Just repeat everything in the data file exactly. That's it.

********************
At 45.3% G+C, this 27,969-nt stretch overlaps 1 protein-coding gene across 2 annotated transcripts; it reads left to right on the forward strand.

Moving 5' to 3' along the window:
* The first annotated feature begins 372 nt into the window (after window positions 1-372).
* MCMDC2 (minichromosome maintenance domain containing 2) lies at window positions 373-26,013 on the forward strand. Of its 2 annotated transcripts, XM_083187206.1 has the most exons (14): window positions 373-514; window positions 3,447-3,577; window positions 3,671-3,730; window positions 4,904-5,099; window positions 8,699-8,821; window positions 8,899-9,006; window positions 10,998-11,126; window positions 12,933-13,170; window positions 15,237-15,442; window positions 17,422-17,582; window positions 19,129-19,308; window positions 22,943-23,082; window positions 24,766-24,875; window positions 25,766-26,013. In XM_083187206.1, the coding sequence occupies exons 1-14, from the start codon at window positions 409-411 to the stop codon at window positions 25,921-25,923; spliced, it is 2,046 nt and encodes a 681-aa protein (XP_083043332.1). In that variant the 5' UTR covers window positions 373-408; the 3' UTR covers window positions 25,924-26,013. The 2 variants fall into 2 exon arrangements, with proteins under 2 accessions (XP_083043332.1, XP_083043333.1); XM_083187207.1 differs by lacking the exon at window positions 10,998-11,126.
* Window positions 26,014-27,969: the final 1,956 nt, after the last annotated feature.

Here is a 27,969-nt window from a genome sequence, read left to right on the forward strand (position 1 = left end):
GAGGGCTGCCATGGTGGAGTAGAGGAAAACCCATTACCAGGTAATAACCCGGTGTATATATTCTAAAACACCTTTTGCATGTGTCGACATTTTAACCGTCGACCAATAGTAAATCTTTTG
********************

At 45.3% G+C, this 27,969-nt stretch overlaps 1 protein-coding gene across 2 annotated transcripts; it reads left to right on the forward strand.

Moving 5' to 3' along the window:
* The first annotated feature begins 372 nt into the window (after window positions 1-372).
* MCMDC2 (minichromosome maintenance domain containing 2) lies at window positions 373-26,013 on the forward strand. Of its 2 annotated transcripts, XM_083187206.1 has the most exons (14): window positions 373-514; window positions 3,447-3,577; window positions 3,671-3,730; window positions 4,904-5,099; window positions 8,699-8,821; window positions 8,899-9,006; window positions 10,998-11,126; window positions 12,933-13,170; window positions 15,237-15,442; window positions 17,422-17,582; window positions 19,129-19,308; window positions 22,943-23,082; window positions 24,766-24,875; window positions 25,766-26,013. In XM_083187206.1, the coding sequence occupies exons 1-14, from the start codon at window positions 409-411 to the stop codon at window positions 25,921-25,923; spliced, it is 2,046 nt and encodes a 681-aa protein (XP_083043332.1). In that variant the 5' UTR covers window positions 373-408; the 3' UTR covers window positions 25,924-26,013. The 2 variants fall into 2 exon arrangements, with proteins under 2 accessions (XP_083043332.1, XP_083043333.1); XM_083187207.1 differs by lacking the exon at window positions 10,998-11,126.
* Window positions 26,014-27,969: the final 1,956 nt, after the last annotated feature.

Here is a 27,969-nt window from a genome sequence, read left to right on the forward strand (position 1 = left end):
GAGGGCTGCCATGGTGGAGTAGAGGAAAACCCATTACCAGGTAATAACCCGGTGTATATATTCTAAAACACCTTTTGCATGTGTCGACATTTTAACCGTCGACCAATAGTAAATCTTTTG